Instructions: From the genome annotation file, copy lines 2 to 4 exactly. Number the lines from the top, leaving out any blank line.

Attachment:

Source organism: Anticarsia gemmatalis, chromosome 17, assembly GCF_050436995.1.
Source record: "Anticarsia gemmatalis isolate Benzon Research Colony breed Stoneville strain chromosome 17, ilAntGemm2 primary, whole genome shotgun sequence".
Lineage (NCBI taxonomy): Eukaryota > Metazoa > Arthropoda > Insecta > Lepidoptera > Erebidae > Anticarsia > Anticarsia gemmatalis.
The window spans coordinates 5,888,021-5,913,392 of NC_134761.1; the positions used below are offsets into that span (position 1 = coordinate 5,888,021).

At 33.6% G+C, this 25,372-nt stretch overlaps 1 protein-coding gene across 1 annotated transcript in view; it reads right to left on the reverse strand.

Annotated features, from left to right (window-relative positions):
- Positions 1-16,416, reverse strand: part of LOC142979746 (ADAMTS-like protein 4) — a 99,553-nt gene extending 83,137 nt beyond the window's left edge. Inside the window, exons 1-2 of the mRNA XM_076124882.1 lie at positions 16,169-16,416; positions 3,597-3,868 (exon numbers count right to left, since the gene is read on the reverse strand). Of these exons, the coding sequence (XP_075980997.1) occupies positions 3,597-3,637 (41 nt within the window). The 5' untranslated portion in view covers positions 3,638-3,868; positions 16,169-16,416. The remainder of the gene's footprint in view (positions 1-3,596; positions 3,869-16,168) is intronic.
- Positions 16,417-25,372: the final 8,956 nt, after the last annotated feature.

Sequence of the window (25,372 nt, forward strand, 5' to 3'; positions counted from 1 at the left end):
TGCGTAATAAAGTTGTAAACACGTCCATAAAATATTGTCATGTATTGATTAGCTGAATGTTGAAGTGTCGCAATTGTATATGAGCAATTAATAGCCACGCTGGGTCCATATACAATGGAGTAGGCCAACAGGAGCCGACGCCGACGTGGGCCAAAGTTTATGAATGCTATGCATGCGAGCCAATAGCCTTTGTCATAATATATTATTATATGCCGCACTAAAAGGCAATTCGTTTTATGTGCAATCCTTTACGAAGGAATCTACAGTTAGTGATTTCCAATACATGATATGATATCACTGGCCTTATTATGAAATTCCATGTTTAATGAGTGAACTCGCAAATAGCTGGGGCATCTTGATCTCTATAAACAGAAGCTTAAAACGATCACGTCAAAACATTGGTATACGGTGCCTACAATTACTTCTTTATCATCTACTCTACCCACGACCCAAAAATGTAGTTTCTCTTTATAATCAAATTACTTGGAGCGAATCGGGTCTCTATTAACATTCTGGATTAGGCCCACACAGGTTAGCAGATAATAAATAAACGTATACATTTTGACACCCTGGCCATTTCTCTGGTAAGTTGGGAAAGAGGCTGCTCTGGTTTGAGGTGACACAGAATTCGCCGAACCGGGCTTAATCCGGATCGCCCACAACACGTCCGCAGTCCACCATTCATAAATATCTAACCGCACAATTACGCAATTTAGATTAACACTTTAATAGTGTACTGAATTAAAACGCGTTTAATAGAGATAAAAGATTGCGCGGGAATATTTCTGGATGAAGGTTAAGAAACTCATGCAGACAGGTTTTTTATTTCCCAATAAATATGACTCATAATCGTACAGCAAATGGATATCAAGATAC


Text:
Source record: "Anticarsia gemmatalis isolate Benzon Research Colony breed Stoneville strain chromosome 17, ilAntGemm2 primary, whole genome shotgun sequence".
Lineage (NCBI taxonomy): Eukaryota > Metazoa > Arthropoda > Insecta > Lepidoptera > Erebidae > Anticarsia > Anticarsia gemmatalis.
The window spans coordinates 5,888,021-5,913,392 of NC_134761.1; the positions used below are offsets into that span (position 1 = coordinate 5,888,021).